Hemp-derived CBD isolates and distillates are already available via numerous internet storefronts. If you’re shopping for hemp-derived products online, there can be some quality issues to address before purchasing. Drug companies are also eyeing single molecule CBD as a treatment for intractable epilepsy, psychosis, and other diseases.
In a 2012 clinical trial involving 39 schizophrenics at a German hospital, 800 mg of pure pharmaceutical-grade CBD proved to be as effective as standard pharmaceutical treatments without causing the harsh side effects typically associated with antipsychotic drugs. But a follow-up study at Yale University found little cognitive improvement in schizophrenics who were given a CBD isolate.
Bereft of the THC stigma (and its therapeutic moxy), single-molecule CBD recently became a FDA-approved pharmaceutical for pediatric seizure disorders. This is good news for families with epileptic children that have health insurance. Anyone without health insurance won’t be able to afford Epidiolex, a nearly pure CBD remedy developed by GW Pharmaceuticals as an anti-seizure medication.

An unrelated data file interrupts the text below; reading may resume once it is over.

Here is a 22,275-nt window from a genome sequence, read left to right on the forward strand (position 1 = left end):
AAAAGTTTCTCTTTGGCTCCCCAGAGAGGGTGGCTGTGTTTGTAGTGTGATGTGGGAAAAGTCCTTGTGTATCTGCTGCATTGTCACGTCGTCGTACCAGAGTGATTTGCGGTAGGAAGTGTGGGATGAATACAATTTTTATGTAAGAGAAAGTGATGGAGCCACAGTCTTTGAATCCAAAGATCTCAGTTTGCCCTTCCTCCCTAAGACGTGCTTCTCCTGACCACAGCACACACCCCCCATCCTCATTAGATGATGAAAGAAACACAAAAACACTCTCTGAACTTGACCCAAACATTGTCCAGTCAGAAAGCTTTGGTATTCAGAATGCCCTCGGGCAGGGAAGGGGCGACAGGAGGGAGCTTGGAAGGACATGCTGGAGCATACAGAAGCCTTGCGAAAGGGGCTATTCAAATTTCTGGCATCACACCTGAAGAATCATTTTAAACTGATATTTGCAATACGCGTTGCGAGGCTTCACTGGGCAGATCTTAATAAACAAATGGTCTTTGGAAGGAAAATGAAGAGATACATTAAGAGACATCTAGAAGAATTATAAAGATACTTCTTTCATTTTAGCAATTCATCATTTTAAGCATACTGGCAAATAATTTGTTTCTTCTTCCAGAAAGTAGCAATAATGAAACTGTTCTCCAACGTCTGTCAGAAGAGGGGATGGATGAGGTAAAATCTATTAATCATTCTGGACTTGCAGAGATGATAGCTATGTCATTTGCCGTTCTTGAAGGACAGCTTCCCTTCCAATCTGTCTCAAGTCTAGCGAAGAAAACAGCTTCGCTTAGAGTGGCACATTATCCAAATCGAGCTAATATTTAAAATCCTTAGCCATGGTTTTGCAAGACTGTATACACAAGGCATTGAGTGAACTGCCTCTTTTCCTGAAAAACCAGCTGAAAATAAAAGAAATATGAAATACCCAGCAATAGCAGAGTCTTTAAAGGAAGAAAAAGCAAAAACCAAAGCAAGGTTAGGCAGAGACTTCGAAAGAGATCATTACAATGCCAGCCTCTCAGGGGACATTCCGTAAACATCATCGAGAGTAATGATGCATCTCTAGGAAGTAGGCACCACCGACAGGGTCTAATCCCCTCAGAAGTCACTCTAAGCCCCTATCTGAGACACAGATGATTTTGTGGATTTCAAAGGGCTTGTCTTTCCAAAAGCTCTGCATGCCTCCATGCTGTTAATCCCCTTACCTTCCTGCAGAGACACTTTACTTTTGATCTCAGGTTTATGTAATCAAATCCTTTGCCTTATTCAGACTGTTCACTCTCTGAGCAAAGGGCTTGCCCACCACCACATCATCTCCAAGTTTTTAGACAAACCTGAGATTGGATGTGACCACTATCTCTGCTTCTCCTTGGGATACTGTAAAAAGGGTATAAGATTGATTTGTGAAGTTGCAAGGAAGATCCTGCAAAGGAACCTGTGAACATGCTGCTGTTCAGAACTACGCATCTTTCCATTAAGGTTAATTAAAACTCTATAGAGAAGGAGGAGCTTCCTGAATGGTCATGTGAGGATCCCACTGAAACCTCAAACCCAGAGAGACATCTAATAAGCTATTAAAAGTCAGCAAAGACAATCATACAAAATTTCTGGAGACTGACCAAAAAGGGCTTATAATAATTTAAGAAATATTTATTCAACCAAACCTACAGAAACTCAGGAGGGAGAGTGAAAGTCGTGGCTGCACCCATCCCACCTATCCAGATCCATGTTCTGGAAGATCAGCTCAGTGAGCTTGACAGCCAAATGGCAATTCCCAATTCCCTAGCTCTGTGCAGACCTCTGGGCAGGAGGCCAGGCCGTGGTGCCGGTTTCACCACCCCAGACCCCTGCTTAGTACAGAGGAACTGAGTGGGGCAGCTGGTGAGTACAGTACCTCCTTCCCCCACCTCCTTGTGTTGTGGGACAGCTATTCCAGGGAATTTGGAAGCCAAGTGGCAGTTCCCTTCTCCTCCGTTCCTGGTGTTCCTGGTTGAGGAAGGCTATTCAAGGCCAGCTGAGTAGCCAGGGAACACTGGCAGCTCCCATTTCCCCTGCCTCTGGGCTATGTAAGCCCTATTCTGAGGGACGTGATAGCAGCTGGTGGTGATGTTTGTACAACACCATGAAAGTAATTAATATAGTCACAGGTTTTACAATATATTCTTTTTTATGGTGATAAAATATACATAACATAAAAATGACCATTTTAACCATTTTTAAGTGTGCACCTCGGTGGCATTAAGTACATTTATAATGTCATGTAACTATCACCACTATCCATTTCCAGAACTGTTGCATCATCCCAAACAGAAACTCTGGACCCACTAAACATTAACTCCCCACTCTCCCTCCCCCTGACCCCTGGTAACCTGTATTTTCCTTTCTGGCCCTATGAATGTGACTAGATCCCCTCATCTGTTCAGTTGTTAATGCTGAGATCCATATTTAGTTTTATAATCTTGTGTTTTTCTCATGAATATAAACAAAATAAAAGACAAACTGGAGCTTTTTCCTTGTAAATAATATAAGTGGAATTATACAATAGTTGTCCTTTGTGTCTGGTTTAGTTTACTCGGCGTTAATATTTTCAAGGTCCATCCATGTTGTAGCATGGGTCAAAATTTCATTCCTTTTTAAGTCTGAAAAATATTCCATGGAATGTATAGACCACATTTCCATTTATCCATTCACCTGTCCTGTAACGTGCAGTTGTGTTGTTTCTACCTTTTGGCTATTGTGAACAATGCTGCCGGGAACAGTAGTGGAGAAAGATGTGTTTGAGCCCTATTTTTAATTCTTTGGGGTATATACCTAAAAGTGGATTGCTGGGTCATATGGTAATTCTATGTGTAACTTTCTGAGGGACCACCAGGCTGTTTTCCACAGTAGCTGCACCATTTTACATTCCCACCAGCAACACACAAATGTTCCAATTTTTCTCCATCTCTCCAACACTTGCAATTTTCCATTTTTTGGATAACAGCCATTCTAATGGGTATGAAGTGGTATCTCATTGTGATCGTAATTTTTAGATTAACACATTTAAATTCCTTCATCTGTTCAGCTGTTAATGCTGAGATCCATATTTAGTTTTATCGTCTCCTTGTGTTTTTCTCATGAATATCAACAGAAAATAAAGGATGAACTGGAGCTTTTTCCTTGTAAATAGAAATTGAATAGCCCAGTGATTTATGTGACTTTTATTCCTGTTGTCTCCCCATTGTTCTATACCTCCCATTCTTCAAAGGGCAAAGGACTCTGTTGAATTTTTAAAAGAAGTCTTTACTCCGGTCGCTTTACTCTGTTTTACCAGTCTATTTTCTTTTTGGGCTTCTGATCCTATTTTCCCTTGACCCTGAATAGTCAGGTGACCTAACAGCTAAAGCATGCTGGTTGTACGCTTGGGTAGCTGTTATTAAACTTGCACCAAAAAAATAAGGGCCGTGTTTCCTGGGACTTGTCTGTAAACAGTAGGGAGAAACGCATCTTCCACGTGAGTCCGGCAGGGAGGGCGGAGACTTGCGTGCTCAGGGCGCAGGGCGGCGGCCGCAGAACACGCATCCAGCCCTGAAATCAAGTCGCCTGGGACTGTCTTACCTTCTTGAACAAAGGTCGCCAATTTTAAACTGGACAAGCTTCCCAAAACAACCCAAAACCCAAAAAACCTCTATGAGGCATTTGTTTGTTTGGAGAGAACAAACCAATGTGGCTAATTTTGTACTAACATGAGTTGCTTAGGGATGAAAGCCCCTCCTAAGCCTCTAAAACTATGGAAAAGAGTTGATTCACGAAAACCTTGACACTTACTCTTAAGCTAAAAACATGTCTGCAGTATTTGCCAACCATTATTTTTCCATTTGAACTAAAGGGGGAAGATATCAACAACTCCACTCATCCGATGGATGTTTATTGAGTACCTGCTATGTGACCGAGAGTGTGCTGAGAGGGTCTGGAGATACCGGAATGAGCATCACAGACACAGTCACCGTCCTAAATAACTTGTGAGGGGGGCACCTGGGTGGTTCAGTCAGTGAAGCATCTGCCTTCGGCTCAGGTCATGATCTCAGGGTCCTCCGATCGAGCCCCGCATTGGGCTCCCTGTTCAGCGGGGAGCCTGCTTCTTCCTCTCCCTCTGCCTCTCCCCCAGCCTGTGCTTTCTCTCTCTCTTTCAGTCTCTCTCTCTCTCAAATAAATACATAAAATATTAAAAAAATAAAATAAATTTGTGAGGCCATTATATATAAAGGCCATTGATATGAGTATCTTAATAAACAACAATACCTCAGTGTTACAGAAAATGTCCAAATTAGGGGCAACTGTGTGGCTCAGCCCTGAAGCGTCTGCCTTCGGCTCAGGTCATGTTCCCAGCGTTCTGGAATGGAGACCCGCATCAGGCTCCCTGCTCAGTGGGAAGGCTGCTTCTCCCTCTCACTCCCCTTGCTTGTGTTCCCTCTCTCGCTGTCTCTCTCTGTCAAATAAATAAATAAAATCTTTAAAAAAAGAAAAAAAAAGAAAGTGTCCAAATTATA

Consider the dosage range utilized in clinical trials of epidiolex. Children with catastrophic seizure disorders were given up to 20 mg of epidiolex per kg of body weight. Such high doses caused interactions with other anticonvulsant medications, requiring adjustments of the latter to avoid a toxic overdose.
By comparison, Dr. Bonni Goldstein, author of Cannabis Revealed, typically starts with a much lower dose of full spectrum CBD-rich oil (1 mg CBD/kg of body weight) for epileptic children – with the understanding that the dose may have to be lowered or raised depending on the initial response. If necessary, Goldstein will increase the dose of CBD by increments of 0.5 mg/kg until a threshold of 5 mg/kg of body weight is reached. And that amount also may need to be adjusted.
Kids and adults metabolize drugs differently. It may seem counterintuitive, but young children can tolerate high doses of cannabis oil concentrates, including THC-rich formulations, which might be daunting for an adult. Thus, it’s not a good idea to calculate dosage for an adult based on what works for a child.